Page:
While you may express your profound love for your smartphone by sighing at it, the latest technology envisions a future where you can determine the health and wellbeing of your lungs by breathing at the smartphone.
The researchers from the University of Washington have been working in collaboration with the Seattle Children’s Hospital to develop a new technology to determine how healthy your lungs are. The aim of the project is to provide access to the core health facilities from the Metropolitan New York to the far fledged villages in India.
Medical establishments and private practitioners use a device called spirometer to measure the volume of air breathed in and out. The findings could tip your doctor off about the worsening lung health, leading to the diagnosis of diseases like asthma, chronic bronchitis, or cystic fibrosis, etc.
Spirometer measures the volume of the inhaled and exhaled air, indicating if the airway is clear or blocked, which can result in respirational difficulty.
The technology developed by the research group of the University of Washington employs the microphone of the smartphone to measure the volume of the exhaled air. The app, christened SpiroSmart, measures the amount of air breathed out by the user by recording the sound waves as the user exhales.
The system has been tested on iPhone 4S. The findings of the study indicate a high success ratio of the app, with the results of tests conducted by the app paralleling those of the home-based spirometry test.
The app was first developed in 2012, and now the findings are being presented at CHI 2016, the Computer-Human Interaction conference.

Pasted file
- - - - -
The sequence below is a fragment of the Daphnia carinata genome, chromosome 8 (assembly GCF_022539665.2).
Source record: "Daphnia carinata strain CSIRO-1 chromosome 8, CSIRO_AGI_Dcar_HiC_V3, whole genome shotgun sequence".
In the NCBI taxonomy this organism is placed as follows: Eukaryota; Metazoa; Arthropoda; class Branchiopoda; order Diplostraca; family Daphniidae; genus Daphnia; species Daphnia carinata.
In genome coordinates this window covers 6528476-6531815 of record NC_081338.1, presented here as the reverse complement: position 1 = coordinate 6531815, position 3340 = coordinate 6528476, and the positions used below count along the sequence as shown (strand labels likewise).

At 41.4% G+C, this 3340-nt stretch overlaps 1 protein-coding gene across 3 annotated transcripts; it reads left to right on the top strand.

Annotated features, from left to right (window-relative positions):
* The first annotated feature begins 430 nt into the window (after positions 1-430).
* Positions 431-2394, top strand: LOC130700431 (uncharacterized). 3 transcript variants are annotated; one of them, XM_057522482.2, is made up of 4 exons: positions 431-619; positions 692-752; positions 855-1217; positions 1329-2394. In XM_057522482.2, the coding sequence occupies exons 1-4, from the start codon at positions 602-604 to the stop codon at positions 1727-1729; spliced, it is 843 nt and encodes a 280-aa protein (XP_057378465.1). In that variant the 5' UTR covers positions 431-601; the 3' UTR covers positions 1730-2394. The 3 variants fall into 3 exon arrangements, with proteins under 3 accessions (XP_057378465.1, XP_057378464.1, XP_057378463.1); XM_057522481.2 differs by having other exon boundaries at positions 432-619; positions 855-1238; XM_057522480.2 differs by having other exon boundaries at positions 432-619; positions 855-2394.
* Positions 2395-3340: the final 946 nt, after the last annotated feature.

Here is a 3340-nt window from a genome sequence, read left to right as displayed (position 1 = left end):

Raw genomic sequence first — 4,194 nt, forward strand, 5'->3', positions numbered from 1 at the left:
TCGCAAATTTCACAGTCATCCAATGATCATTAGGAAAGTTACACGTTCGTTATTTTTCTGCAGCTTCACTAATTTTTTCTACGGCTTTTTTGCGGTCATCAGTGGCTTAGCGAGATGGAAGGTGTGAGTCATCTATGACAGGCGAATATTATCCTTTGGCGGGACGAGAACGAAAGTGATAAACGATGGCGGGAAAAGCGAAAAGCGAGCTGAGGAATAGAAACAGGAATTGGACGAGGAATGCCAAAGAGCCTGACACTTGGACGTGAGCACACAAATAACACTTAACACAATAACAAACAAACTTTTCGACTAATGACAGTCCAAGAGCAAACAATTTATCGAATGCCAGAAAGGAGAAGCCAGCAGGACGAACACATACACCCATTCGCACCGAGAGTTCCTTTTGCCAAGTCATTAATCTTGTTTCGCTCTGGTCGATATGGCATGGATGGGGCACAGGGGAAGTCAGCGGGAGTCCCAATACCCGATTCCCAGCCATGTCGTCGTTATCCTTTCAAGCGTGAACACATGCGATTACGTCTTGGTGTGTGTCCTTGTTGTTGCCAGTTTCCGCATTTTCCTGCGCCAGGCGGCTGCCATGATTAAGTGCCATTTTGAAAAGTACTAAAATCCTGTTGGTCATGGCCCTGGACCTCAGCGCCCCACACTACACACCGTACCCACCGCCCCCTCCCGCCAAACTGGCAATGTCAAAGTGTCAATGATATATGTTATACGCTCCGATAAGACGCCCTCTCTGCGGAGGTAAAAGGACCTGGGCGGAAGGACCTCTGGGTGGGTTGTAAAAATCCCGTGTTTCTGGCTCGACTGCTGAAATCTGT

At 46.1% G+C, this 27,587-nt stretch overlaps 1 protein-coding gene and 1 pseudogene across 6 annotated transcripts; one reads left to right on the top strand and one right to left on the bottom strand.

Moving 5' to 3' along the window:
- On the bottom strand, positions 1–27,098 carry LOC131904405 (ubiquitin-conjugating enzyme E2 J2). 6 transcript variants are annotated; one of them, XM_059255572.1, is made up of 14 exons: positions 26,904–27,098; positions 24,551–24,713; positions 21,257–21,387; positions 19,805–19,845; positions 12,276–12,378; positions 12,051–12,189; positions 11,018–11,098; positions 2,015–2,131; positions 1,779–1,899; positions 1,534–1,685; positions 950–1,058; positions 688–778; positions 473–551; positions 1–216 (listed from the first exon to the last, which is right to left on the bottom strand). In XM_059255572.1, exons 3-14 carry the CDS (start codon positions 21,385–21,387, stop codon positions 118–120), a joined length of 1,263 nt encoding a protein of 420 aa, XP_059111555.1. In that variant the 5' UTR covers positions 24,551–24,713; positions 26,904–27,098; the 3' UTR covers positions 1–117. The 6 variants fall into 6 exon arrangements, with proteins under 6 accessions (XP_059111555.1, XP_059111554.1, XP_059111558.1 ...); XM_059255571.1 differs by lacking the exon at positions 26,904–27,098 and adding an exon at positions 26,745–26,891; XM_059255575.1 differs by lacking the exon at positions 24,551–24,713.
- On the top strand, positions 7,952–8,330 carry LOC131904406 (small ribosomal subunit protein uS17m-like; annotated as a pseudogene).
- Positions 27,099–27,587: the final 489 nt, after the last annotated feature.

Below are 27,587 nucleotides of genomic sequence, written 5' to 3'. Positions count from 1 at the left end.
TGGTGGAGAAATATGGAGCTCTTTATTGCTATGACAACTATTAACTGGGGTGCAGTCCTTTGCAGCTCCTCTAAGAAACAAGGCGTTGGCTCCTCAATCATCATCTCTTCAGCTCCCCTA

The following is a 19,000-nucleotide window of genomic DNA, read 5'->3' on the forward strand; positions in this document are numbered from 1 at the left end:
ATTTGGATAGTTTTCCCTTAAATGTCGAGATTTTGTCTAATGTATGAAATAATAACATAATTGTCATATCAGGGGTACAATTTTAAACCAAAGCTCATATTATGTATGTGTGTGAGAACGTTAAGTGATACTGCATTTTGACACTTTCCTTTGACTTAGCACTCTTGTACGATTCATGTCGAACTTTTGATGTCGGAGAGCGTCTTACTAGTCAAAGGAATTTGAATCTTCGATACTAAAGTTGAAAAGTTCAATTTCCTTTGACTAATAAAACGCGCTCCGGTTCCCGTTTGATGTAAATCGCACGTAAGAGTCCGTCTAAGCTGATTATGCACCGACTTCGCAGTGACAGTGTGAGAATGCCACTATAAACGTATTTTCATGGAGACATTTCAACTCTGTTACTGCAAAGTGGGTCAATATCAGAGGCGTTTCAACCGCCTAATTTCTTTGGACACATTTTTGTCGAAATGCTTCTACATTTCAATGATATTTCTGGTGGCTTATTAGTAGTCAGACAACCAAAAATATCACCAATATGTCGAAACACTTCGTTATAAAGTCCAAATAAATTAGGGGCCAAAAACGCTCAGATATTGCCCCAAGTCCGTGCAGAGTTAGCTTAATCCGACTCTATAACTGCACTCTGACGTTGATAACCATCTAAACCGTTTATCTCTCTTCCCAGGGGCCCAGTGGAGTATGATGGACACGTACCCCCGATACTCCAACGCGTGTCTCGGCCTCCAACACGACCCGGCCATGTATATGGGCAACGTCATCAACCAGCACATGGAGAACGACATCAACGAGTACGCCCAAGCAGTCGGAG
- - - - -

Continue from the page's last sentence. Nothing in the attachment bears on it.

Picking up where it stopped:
The team has developed a system called SpiroCall which can accurately measure the lung functioning of the user up to 6.2% of clinical spirometer test results. The patients afflicted with chronic lung diseases and hailing from rural areas have limited access to a smartphone and no way to get through to a doctor in time. In such cases, SpiroCall can very well be a lifesaver.
The lead researcher for SpiroCall, Shwetak Patel explained the working of the technology:
“We wanted to be able to measure lung function on any type of phone you might encounter around the world — smartphones, dumb phones, landlines and pay phones. With SpiroCall, you can call a 1-800 number, blow into the phone and use the telephone network to test your lung function.”
SpiroCall is quite a universal app, even the handsets as old as ten years old can perfectly integrate with the technology. The research team of SpiroCall explains the concept of this latest technology in the video below:
The SpiroCall team is now working on a system to send the findings of the SpiroCall to the medical specialists.